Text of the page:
Our annual programme of Rural Housing Need Tests is a strategic priority. Tests are a focused consultation with an individual community to encourage anyone in need of a home to come forward and have an initial discussion with a housing advisor about their housing circumstances, and the housing options available within their area of choice. If we determine there is a need for more housing in the area, we will consider support for a housing association proposal, or highlight the area in the Annual Commissioning Prospectus. Since testing first began in 2000, we have carried out over 200 tests, which has resulted in over 400 new homes for rural residents to stay and to thrive in rural communities.

We continue to work with housing association partners, to identify the main issues contributing to this shortfall. The increased difficulty in accessing land which is suitable and available for housing development; the impact of the cost of required infrastructure, and in particular the ongoing capacity issues will have on the feasibility of small schemes, are some of the issues that we collectively face. There is often limited land remaining within development limits. In addition to this, existing land prices are competitive in many rural settlements where we have the greatest housing need.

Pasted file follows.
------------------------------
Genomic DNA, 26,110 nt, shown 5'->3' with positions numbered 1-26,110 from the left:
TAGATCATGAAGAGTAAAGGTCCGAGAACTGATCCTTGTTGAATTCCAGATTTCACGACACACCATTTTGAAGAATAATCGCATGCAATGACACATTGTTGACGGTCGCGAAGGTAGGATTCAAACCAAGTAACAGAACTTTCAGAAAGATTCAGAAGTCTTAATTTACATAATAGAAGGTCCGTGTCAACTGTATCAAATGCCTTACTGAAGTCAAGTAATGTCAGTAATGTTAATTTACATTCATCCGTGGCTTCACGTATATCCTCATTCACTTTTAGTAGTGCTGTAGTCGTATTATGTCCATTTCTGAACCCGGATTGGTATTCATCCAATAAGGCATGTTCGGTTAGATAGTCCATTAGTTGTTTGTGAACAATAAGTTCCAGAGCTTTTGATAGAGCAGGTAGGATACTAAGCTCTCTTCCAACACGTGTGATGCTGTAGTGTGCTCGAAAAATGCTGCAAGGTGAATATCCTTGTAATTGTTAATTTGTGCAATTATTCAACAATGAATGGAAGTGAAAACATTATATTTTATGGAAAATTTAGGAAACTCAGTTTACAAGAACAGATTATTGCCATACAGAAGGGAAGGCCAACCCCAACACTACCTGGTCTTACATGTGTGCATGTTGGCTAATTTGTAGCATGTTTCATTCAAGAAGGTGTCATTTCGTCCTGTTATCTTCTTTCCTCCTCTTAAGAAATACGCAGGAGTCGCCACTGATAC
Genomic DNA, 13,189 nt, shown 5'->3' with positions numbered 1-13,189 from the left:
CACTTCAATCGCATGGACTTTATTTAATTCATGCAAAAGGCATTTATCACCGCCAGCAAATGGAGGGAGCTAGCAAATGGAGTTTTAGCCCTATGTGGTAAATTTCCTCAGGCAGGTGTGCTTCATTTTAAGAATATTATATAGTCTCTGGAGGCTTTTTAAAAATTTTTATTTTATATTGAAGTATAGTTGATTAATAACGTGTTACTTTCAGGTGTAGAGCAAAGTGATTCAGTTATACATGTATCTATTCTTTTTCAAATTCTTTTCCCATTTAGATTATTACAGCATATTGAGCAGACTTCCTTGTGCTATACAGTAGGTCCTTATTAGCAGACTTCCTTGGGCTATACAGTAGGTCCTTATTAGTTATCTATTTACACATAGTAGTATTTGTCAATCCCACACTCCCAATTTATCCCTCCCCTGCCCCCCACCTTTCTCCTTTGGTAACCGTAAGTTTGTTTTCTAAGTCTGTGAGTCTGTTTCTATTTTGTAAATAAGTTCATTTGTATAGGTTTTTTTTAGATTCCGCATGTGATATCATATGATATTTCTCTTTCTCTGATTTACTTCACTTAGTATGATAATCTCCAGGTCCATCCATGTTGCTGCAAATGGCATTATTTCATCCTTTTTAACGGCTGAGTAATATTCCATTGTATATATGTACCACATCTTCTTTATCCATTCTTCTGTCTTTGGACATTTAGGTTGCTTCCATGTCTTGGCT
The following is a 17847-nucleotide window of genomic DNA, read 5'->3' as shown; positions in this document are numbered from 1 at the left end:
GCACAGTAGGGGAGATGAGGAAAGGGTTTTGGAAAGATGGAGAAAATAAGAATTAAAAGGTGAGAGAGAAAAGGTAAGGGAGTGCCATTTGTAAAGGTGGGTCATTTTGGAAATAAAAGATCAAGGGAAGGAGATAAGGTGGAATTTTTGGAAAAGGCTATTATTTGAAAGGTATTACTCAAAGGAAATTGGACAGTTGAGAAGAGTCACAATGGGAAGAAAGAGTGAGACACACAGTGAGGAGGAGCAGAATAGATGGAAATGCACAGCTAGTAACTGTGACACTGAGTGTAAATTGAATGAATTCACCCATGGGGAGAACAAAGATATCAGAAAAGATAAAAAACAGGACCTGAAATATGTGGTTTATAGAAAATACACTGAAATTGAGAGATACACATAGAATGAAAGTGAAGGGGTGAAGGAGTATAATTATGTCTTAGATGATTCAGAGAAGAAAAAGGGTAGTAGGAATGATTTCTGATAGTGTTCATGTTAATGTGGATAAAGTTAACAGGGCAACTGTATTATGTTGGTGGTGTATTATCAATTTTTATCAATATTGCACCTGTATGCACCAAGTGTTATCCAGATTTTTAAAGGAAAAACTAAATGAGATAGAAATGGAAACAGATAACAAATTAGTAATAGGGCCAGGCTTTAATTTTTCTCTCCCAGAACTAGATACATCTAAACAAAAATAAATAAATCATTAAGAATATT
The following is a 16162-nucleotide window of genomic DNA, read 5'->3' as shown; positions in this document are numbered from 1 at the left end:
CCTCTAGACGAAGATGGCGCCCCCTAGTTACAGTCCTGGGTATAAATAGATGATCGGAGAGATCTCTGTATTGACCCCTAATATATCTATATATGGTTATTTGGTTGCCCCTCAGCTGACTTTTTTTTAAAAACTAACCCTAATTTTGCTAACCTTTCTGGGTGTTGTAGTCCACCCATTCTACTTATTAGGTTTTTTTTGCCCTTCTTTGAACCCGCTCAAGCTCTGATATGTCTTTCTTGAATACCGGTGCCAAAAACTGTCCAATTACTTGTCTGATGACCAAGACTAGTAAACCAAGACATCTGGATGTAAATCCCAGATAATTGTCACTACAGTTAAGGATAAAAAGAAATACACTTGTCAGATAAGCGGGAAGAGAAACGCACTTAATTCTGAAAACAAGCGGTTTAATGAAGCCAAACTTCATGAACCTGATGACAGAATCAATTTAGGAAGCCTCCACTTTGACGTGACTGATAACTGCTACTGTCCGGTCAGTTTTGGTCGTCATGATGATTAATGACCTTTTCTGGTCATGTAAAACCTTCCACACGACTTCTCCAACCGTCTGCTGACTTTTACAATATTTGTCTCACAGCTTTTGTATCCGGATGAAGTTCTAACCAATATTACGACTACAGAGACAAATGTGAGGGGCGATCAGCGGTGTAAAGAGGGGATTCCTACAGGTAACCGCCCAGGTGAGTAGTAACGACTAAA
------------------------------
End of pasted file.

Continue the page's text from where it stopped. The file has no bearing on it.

We recognise that more needs to be done to ensure the delivery of the rural homes required. A key theme of our strategy is ‘enabling the provision of affordable rural homes’ – we have set out a range of actions aimed at facilitating this provision. Our rolling programme of Site Identification Studies assist housing associations by identifying available land in rural areas of unmet housing need. This approach helps to promote the inclusion of rural schemes on the Social Housing Development Programme. It further develops our understanding of local land, infrastructure, and planning-related issues that informs our continued consultation with local councils regarding the development of Local Development Plans.

The waiting list figures illustrated provide evidence of the growing need for an increase in the supply of social housing in many rural settlements across Northern Ireland. As far back as our first rural housing policy in 1991, the Housing Executive recognised that there are rural settlements where there are fewer, if any, social properties. Limited awareness of social housing as an option and a low turnover of existing stock means that fewer numbers of people in need of social and affordable housing are identified. This perpetuates the issue of a lack of housing supply in areas where social homes are most needed.

We are fortunate to work with many amazing community groups and volunteers who are the backbone of our communities. This invaluable contribution from people living in rural communities, including those on our Rural Residents Forum, is essential to build sustainable rural communities.